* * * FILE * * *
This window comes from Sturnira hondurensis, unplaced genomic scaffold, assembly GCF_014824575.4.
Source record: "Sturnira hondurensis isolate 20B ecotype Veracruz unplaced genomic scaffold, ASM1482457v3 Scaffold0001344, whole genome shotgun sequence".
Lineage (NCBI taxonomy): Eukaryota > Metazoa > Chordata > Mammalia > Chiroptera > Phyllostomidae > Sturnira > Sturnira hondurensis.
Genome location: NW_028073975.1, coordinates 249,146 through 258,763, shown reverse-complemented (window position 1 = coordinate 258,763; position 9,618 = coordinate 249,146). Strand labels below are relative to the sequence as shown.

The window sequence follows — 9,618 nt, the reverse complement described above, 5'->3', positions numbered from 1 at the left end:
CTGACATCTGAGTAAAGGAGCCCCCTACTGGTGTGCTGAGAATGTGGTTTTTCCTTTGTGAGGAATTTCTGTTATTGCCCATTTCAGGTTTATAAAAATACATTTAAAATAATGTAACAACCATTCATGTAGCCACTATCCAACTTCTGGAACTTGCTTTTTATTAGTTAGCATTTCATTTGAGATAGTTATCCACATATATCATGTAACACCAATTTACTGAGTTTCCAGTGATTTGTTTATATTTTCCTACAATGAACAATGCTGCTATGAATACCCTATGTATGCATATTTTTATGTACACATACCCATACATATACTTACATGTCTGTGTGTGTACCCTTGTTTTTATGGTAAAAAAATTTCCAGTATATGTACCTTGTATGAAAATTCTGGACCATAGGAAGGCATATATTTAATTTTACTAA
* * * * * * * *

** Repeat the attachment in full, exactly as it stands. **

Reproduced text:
This window comes from Sturnira hondurensis, unplaced genomic scaffold, assembly GCF_014824575.4.
Source record: "Sturnira hondurensis isolate 20B ecotype Veracruz unplaced genomic scaffold, ASM1482457v3 Scaffold0001344, whole genome shotgun sequence".
Lineage (NCBI taxonomy): Eukaryota > Metazoa > Chordata > Mammalia > Chiroptera > Phyllostomidae > Sturnira > Sturnira hondurensis.
Genome location: NW_028073975.1, coordinates 249,146 through 258,763, shown reverse-complemented (window position 1 = coordinate 258,763; position 9,618 = coordinate 249,146). Strand labels below are relative to the sequence as shown.

The window sequence follows — 9,618 nt, the reverse complement described above, 5'->3', positions numbered from 1 at the left end:
CTGACATCTGAGTAAAGGAGCCCCCTACTGGTGTGCTGAGAATGTGGTTTTTCCTTTGTGAGGAATTTCTGTTATTGCCCATTTCAGGTTTATAAAAATACATTTAAAATAATGTAACAACCATTCATGTAGCCACTATCCAACTTCTGGAACTTGCTTTTTATTAGTTAGCATTTCATTTGAGATAGTTATCCACATATATCATGTAACACCAATTTACTGAGTTTCCAGTGATTTGTTTATATTTTCCTACAATGAACAATGCTGCTATGAATACCCTATGTATGCATATTTTTATGTACACATACCCATACATATACTTACATGTCTGTGTGTGTACCCTTGTTTTTATGGTAAAAAAATTTCCAGTATATGTACCTTGTATGAAAATTCTGGACCATAGGAAGGCATATATTTAATTTTACTAA